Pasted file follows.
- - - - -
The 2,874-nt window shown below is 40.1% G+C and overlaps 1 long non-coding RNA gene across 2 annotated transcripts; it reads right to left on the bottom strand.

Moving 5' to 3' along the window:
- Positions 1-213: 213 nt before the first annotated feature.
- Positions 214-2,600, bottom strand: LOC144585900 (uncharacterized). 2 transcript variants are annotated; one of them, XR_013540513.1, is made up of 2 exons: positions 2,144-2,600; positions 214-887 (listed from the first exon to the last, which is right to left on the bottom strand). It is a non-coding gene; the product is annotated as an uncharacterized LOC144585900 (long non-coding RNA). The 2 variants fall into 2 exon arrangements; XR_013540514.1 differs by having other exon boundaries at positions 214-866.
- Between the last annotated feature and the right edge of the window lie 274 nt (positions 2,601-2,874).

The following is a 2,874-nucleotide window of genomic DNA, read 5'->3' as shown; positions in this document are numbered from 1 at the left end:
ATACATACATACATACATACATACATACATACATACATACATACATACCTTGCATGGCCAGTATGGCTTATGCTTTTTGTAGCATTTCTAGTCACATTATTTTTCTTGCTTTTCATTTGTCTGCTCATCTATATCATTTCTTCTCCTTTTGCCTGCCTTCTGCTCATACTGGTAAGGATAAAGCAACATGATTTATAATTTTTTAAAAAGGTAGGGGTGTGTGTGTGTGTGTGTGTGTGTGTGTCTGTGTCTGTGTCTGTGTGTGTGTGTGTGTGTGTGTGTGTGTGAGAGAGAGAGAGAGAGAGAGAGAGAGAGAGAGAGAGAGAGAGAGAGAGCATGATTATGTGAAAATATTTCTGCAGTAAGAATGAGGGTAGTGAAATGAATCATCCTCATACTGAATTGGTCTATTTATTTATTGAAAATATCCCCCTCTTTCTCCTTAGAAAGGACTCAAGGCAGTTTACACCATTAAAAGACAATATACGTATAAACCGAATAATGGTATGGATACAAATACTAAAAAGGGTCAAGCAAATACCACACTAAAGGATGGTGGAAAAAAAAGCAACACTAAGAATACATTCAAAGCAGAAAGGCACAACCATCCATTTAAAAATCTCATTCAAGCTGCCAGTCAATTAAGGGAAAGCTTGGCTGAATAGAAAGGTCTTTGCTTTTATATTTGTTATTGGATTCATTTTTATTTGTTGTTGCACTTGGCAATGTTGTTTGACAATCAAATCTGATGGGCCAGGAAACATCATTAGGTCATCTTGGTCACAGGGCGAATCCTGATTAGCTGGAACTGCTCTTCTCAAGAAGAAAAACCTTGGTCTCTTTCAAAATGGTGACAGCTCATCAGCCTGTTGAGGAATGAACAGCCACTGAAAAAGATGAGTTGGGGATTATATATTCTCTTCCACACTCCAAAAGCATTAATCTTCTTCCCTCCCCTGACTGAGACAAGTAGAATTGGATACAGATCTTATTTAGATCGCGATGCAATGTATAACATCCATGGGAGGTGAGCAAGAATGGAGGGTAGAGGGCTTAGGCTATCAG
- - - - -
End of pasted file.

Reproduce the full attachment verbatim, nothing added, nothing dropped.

The 2,874-nt window shown below is 40.1% G+C and overlaps 1 long non-coding RNA gene across 2 annotated transcripts; it reads right to left on the bottom strand.

Moving 5' to 3' along the window:
- Positions 1-213: 213 nt before the first annotated feature.
- Positions 214-2,600, bottom strand: LOC144585900 (uncharacterized). 2 transcript variants are annotated; one of them, XR_013540513.1, is made up of 2 exons: positions 2,144-2,600; positions 214-887 (listed from the first exon to the last, which is right to left on the bottom strand). It is a non-coding gene; the product is annotated as an uncharacterized LOC144585900 (long non-coding RNA). The 2 variants fall into 2 exon arrangements; XR_013540514.1 differs by having other exon boundaries at positions 214-866.
- Between the last annotated feature and the right edge of the window lie 274 nt (positions 2,601-2,874).

The following is a 2,874-nucleotide window of genomic DNA, read 5'->3' as shown; positions in this document are numbered from 1 at the left end:
ATACATACATACATACATACATACATACATACATACATACATACATACCTTGCATGGCCAGTATGGCTTATGCTTTTTGTAGCATTTCTAGTCACATTATTTTTCTTGCTTTTCATTTGTCTGCTCATCTATATCATTTCTTCTCCTTTTGCCTGCCTTCTGCTCATACTGGTAAGGATAAAGCAACATGATTTATAATTTTTTAAAAAGGTAGGGGTGTGTGTGTGTGTGTGTGTGTGTGTGTCTGTGTCTGTGTCTGTGTGTGTGTGTGTGTGTGTGTGTGTGTGAGAGAGAGAGAGAGAGAGAGAGAGAGAGAGAGAGAGAGAGAGAGAGAGCATGATTATGTGAAAATATTTCTGCAGTAAGAATGAGGGTAGTGAAATGAATCATCCTCATACTGAATTGGTCTATTTATTTATTGAAAATATCCCCCTCTTTCTCCTTAGAAAGGACTCAAGGCAGTTTACACCATTAAAAGACAATATACGTATAAACCGAATAATGGTATGGATACAAATACTAAAAAGGGTCAAGCAAATACCACACTAAAGGATGGTGGAAAAAAAAGCAACACTAAGAATACATTCAAAGCAGAAAGGCACAACCATCCATTTAAAAATCTCATTCAAGCTGCCAGTCAATTAAGGGAAAGCTTGGCTGAATAGAAAGGTCTTTGCTTTTATATTTGTTATTGGATTCATTTTTATTTGTTGTTGCACTTGGCAATGTTGTTTGACAATCAAATCTGATGGGCCAGGAAACATCATTAGGTCATCTTGGTCACAGGGCGAATCCTGATTAGCTGGAACTGCTCTTCTCAAGAAGAAAAACCTTGGTCTCTTTCAAAATGGTGACAGCTCATCAGCCTGTTGAGGAATGAACAGCCACTGAAAAAGATGAGTTGGGGATTATATATTCTCTTCCACACTCCAAAAGCATTAATCTTCTTCCCTCCCCTGACTGAGACAAGTAGAATTGGATACAGATCTTATTTAGATCGCGATGCAATGTATAACATCCATGGGAGGTGAGCAAGAATGGAGGGTAGAGGGCTTAGGCTATCAG